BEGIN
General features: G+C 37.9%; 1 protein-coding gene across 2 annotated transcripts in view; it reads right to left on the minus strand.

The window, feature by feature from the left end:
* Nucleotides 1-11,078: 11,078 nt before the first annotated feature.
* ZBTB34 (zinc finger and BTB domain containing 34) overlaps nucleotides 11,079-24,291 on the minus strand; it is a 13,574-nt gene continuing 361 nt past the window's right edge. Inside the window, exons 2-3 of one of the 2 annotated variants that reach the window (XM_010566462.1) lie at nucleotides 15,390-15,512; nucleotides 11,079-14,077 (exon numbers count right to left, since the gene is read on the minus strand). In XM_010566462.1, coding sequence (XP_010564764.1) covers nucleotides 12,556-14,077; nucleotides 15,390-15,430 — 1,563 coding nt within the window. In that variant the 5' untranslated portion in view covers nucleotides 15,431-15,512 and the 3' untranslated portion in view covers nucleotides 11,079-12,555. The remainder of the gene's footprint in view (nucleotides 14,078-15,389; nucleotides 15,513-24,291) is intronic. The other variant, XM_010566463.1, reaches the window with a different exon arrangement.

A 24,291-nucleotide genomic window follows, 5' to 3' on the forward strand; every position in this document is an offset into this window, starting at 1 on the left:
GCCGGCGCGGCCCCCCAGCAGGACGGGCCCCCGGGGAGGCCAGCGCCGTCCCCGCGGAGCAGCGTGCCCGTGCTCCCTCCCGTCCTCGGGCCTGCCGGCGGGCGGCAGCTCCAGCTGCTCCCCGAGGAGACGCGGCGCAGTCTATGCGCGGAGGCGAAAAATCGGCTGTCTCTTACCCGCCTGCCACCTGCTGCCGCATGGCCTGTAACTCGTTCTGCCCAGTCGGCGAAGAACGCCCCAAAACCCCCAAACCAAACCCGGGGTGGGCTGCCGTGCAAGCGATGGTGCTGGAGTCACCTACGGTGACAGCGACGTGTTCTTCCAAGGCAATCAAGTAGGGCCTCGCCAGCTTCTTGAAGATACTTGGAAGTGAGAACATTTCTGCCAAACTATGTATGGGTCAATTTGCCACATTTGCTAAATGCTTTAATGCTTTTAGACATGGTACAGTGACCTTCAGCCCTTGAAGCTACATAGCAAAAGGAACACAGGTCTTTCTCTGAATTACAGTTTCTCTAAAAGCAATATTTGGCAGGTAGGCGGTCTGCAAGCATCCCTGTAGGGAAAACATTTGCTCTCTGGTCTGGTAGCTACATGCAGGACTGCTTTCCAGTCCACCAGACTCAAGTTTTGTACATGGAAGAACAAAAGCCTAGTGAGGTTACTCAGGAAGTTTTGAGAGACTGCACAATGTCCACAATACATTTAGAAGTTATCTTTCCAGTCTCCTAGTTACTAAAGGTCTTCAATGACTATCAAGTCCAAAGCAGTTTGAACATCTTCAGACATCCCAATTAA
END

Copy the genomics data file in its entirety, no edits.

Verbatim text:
General features: G+C 37.9%; 1 protein-coding gene across 2 annotated transcripts in view; it reads right to left on the minus strand.

The window, feature by feature from the left end:
* Nucleotides 1-11,078: 11,078 nt before the first annotated feature.
* ZBTB34 (zinc finger and BTB domain containing 34) overlaps nucleotides 11,079-24,291 on the minus strand; it is a 13,574-nt gene continuing 361 nt past the window's right edge. Inside the window, exons 2-3 of one of the 2 annotated variants that reach the window (XM_010566462.1) lie at nucleotides 15,390-15,512; nucleotides 11,079-14,077 (exon numbers count right to left, since the gene is read on the minus strand). In XM_010566462.1, coding sequence (XP_010564764.1) covers nucleotides 12,556-14,077; nucleotides 15,390-15,430 — 1,563 coding nt within the window. In that variant the 5' untranslated portion in view covers nucleotides 15,431-15,512 and the 3' untranslated portion in view covers nucleotides 11,079-12,555. The remainder of the gene's footprint in view (nucleotides 14,078-15,389; nucleotides 15,513-24,291) is intronic. The other variant, XM_010566463.1, reaches the window with a different exon arrangement.

A 24,291-nucleotide genomic window follows, 5' to 3' on the forward strand; every position in this document is an offset into this window, starting at 1 on the left:
GCCGGCGCGGCCCCCCAGCAGGACGGGCCCCCGGGGAGGCCAGCGCCGTCCCCGCGGAGCAGCGTGCCCGTGCTCCCTCCCGTCCTCGGGCCTGCCGGCGGGCGGCAGCTCCAGCTGCTCCCCGAGGAGACGCGGCGCAGTCTATGCGCGGAGGCGAAAAATCGGCTGTCTCTTACCCGCCTGCCACCTGCTGCCGCATGGCCTGTAACTCGTTCTGCCCAGTCGGCGAAGAACGCCCCAAAACCCCCAAACCAAACCCGGGGTGGGCTGCCGTGCAAGCGATGGTGCTGGAGTCACCTACGGTGACAGCGACGTGTTCTTCCAAGGCAATCAAGTAGGGCCTCGCCAGCTTCTTGAAGATACTTGGAAGTGAGAACATTTCTGCCAAACTATGTATGGGTCAATTTGCCACATTTGCTAAATGCTTTAATGCTTTTAGACATGGTACAGTGACCTTCAGCCCTTGAAGCTACATAGCAAAAGGAACACAGGTCTTTCTCTGAATTACAGTTTCTCTAAAAGCAATATTTGGCAGGTAGGCGGTCTGCAAGCATCCCTGTAGGGAAAACATTTGCTCTCTGGTCTGGTAGCTACATGCAGGACTGCTTTCCAGTCCACCAGACTCAAGTTTTGTACATGGAAGAACAAAAGCCTAGTGAGGTTACTCAGGAAGTTTTGAGAGACTGCACAATGTCCACAATACATTTAGAAGTTATCTTTCCAGTCTCCTAGTTACTAAAGGTCTTCAATGACTATCAAGTCCAAAGCAGTTTGAACATCTTCAGACATCCCAATTAA